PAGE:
National pension fund crosses trillion-yuan mark for first time
Despite a strong return and capital injections, it is under pressure from a fast-ageing population
The mainland's national pension fund broke through the one trillion-yuan (HK$1.25 trillion) mark for the first time last year, buoyed by a 7 per cent investment return and fresh capital injections.
But the massive fund is still facing an uphill task of filling the mainland's pension financing gap caused by the fast-ageing population.
In the annual report published by the National Council for Social Security Fund (NSSF) yesterday, it said total assets under management hit 1.11 trillion yuan by the end of last year, up from 838.6 billion yuan in 2011.
The NSSF is a reserve fund that supplements local pension pools on the mainland.
The 7 per cent investment return, or 64.7 billion yuan, last year was its best annual performance in three years, following a 0.84 per cent rise in 2011 and 4.22 per cent gain in 2010.
The NSSF took over the management of 100 billion yuan worth of funds from the pension pool in Guangdong last year. It also received capital injections from the central government.
Cao Yuanzheng, Bank of China chief economist, predicts the pension financing gap will swell to 68.2 trillion yuan by 2033, from about 16.5 trillion yuan in 2010.
On the mainland, retired workers receive their pensions from funds locally managed while the NSSF is responsible for complementing them. The NSSF, established in 2000, reported an average investment return of 8.3 per cent annually.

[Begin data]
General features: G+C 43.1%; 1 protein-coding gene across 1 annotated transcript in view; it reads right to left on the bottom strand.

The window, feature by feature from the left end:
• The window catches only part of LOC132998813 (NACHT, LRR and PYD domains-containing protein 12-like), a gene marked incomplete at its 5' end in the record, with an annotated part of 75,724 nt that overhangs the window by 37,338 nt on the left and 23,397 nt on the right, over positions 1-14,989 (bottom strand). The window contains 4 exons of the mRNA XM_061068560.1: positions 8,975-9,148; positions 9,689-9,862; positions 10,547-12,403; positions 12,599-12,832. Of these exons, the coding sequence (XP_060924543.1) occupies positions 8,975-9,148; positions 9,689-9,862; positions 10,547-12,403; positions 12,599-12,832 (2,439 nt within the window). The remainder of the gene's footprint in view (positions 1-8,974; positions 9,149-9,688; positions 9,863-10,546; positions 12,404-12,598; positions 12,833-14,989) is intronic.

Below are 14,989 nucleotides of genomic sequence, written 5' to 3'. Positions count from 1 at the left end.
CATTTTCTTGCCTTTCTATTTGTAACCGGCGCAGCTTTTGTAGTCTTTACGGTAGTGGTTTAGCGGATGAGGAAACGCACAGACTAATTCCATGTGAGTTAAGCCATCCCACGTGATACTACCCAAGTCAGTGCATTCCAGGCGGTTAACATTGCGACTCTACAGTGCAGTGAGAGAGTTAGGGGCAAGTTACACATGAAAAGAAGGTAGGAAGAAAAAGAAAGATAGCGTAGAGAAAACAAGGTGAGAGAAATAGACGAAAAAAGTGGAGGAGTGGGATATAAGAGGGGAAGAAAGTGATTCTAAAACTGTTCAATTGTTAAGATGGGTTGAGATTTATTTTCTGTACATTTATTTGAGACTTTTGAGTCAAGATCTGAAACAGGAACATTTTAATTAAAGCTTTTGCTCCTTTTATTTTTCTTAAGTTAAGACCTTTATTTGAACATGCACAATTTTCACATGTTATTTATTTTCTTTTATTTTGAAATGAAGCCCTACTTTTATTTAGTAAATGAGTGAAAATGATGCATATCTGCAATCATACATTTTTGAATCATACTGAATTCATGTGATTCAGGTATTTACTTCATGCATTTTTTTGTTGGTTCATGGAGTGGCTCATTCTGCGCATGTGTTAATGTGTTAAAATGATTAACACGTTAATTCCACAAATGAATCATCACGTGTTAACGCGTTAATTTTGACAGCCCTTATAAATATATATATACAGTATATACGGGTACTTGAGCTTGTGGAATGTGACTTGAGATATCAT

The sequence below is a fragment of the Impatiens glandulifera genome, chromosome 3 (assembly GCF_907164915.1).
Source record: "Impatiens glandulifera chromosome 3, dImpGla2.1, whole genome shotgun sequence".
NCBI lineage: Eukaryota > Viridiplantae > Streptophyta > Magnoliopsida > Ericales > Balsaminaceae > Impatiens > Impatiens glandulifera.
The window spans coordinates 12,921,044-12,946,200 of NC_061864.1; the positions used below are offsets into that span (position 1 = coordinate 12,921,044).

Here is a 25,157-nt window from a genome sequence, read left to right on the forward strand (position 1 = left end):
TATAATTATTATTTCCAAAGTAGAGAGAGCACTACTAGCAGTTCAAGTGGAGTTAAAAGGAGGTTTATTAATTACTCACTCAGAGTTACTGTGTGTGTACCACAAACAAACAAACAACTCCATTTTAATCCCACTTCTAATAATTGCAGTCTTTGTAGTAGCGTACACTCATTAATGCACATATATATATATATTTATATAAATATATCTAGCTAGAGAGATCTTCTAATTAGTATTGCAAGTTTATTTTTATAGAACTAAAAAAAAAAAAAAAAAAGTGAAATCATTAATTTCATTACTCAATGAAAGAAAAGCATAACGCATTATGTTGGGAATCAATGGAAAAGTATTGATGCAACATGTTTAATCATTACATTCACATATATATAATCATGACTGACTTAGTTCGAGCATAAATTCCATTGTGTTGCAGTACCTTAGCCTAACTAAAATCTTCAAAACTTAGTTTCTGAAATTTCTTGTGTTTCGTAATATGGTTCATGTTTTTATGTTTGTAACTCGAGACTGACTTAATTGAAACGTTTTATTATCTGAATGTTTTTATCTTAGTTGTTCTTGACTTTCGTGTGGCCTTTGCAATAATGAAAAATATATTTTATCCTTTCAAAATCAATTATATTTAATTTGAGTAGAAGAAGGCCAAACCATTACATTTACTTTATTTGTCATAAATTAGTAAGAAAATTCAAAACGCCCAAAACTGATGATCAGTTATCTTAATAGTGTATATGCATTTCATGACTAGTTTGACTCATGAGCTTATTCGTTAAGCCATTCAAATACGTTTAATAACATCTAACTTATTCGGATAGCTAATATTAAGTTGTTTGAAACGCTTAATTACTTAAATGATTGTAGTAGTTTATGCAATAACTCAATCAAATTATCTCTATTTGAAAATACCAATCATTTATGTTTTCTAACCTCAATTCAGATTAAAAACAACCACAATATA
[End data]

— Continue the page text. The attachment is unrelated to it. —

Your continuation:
The weak A-share market in the past three years raised the pressure on the reserve fund to generate more returns.
The Shanghai Composite Index grew 3.2 per cent last year, after slumping 14.3 per cent in 2010 and losing another 21.7 per cent in 2011.
The NSSF also reported that the 100 billion yuan capital received from Guangdong recorded a 3.4 billion yuan investment gain. The fund said it would seek to manage more assets for provincial governments.
Mainland media recently reported that major state-owned companies would be required to transfer more capital gains and shares to the NSSF to increase its financial strength.
On the mainland stock market, the NSSF is viewed as a powerful institution whose strategies reflect the central government's policy direction.
Retail investors normally expect regulators to roll out incentives if the NSSF actively increases its A-share holdings.
The Shanghai index tumbled 4.1 per cent last week and lost another 5.9 per cent up to yesterday amid mounting worries about a capital crunch on the interbank market. It closed at 1,950.01 points yesterday, almost 14 per cent shy off last year's close.
"There are no signs that the market will hit the bottom," said Shenyin Wanguo Securities analyst Wei Daoke. "Investors should be cautious for a while."